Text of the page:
do what they want, just like they did when the stole
$8mil. from Marin Co to bail out SMART.”
Will it be enough to keep them from obtaining a 2/3
They don’t have
money for shuttles --- they’ll be going after MC
transit district to re-route buses
(they won’t take many passengers and Diane Steinhauser
knows it) they don’t have money for stations: --
San Rafael will have to cough up the $$$ if they want to build
something different. They certainly aren’t
going to pay for San Rafael to redesign the
traffic signalling infrastructure. And we’re
still waiting to hear what cities will have to pay to obtain
Quiet Zones. Yet, they just drafted
a financial plan that concludes they have tons of extra dollars every year
The financial plan draft states that it "uses a fairly conservative estimate
of 3 percent annual growth in sales tax revenues." In fact, the plan's
assumption is anything but conservative, when compared with historical
experience. SMART has assumed sales tax revenues will
rise faster than the historical average.
SMART assumes Operating Expenses grow at the inflation rate, that there will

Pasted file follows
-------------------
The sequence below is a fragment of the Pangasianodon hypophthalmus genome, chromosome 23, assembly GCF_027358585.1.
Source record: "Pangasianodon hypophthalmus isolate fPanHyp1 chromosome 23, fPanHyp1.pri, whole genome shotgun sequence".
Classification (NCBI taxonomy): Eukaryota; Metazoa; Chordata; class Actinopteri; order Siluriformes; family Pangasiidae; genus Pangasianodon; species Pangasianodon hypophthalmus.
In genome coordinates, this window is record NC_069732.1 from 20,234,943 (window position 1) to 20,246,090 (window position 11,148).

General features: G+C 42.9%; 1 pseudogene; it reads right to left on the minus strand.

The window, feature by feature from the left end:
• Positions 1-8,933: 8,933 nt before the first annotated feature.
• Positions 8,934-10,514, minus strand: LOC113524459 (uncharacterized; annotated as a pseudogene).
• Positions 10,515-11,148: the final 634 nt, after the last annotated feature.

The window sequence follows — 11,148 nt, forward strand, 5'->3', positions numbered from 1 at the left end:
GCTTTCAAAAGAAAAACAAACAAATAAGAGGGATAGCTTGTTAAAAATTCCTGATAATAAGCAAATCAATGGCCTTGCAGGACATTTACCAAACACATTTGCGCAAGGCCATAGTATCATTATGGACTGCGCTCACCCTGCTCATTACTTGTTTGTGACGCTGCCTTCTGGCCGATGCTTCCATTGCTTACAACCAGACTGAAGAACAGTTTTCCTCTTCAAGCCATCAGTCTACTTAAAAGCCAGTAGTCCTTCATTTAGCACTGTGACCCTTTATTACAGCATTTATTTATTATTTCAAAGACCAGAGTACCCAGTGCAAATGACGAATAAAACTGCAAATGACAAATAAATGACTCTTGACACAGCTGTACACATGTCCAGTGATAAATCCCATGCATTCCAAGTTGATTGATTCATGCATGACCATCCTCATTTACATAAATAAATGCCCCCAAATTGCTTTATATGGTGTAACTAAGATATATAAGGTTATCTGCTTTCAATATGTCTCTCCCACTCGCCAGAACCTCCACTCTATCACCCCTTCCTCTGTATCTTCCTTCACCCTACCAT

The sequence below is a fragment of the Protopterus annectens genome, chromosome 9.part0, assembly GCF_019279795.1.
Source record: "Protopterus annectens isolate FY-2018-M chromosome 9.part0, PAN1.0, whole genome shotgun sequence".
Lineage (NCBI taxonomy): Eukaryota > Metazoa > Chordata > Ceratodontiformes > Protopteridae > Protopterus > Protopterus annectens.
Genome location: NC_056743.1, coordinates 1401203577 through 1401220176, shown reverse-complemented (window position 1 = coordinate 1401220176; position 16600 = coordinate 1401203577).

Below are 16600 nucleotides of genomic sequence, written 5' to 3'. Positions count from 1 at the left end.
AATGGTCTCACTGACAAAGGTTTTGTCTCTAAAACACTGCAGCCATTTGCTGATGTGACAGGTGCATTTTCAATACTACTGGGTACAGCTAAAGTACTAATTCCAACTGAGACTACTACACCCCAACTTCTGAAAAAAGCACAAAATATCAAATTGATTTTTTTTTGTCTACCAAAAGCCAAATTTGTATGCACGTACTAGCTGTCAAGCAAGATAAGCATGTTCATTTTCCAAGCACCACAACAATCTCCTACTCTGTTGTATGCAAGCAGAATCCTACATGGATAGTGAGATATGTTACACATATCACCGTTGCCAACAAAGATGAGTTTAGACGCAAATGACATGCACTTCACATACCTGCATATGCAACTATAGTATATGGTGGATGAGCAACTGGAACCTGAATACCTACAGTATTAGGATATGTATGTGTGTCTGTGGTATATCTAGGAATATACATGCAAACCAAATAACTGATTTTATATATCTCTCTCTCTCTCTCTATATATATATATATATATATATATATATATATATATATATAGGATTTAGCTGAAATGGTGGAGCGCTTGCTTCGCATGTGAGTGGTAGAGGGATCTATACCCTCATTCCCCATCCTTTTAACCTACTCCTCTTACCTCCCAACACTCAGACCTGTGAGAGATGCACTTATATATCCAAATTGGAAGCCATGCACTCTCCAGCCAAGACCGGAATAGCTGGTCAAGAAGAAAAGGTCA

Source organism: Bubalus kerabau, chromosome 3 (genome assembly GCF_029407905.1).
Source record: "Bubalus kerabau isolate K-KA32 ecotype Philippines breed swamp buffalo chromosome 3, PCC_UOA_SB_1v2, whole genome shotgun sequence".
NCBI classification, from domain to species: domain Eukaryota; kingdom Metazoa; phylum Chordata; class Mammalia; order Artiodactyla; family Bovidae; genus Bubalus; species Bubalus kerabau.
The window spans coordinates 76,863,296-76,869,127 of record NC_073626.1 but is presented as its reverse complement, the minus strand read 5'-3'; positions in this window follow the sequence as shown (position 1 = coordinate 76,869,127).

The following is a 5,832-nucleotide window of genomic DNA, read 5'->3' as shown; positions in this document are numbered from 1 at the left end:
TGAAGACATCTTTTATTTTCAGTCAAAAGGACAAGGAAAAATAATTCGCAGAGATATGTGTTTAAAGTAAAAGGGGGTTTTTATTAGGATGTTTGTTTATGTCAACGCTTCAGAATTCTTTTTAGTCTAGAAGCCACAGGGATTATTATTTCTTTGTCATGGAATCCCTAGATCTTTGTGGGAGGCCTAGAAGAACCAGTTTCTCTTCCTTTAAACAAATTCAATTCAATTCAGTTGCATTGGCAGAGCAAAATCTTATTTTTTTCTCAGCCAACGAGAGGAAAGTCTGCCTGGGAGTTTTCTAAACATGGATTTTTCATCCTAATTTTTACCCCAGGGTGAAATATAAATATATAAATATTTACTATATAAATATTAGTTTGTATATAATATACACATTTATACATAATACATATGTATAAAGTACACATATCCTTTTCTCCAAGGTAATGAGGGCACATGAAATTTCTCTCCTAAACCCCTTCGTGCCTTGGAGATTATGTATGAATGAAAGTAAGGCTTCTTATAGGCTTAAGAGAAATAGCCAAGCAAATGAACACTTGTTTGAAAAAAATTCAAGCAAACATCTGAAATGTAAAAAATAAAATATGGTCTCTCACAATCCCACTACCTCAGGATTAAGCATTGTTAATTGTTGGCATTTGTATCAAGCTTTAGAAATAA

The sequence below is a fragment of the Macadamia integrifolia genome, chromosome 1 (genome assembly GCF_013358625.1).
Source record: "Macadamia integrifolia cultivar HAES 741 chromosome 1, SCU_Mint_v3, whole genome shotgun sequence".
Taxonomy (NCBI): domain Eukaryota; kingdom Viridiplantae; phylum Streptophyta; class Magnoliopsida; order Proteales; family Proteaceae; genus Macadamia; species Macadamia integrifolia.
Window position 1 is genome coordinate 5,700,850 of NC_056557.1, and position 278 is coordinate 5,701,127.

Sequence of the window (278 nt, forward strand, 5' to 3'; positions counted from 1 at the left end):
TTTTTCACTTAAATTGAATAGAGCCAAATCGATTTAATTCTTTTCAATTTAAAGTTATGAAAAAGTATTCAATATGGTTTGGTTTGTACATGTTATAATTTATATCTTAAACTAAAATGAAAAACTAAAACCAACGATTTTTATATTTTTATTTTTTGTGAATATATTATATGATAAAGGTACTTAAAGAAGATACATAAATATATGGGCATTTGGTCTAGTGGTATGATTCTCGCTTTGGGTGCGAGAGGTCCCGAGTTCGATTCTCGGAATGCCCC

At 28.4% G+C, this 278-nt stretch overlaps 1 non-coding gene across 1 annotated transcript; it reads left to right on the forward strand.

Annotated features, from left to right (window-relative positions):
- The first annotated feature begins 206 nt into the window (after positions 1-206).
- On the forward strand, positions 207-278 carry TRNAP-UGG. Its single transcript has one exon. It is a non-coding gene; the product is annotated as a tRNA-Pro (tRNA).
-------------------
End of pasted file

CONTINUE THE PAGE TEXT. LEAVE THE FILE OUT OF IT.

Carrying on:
be no increase in:
----- the price of diesel and
between now and 2028.
This assumption is totally out of line with the
experience of other Bay Area transit operators. It's hardly
"conservative" to assume that diesel prices will NOT grow faster than the
general price level or that SMART staff won't get a wage increase between
now and 2028.
BOND INTEREST PAYMENTS
SMART is committed to paying back the bonds it issued in 2012 with a payment
schedule that increases over time.
By 2028, SMART is obligated to pay over $20 million, or
half of every sales tax dollar.
Sales taxes are highly sensitive to economic growth. The longest expansion
on record is just under 10 years. The Great Recession ended in June 2009.
This means a conservative assumption would incorporate two recessions into
the planning horizon.
The financial plan has included none.
Over 40 percent of sales tax revenues will pay off Bond Interest.
There is no plan for two likely recessions.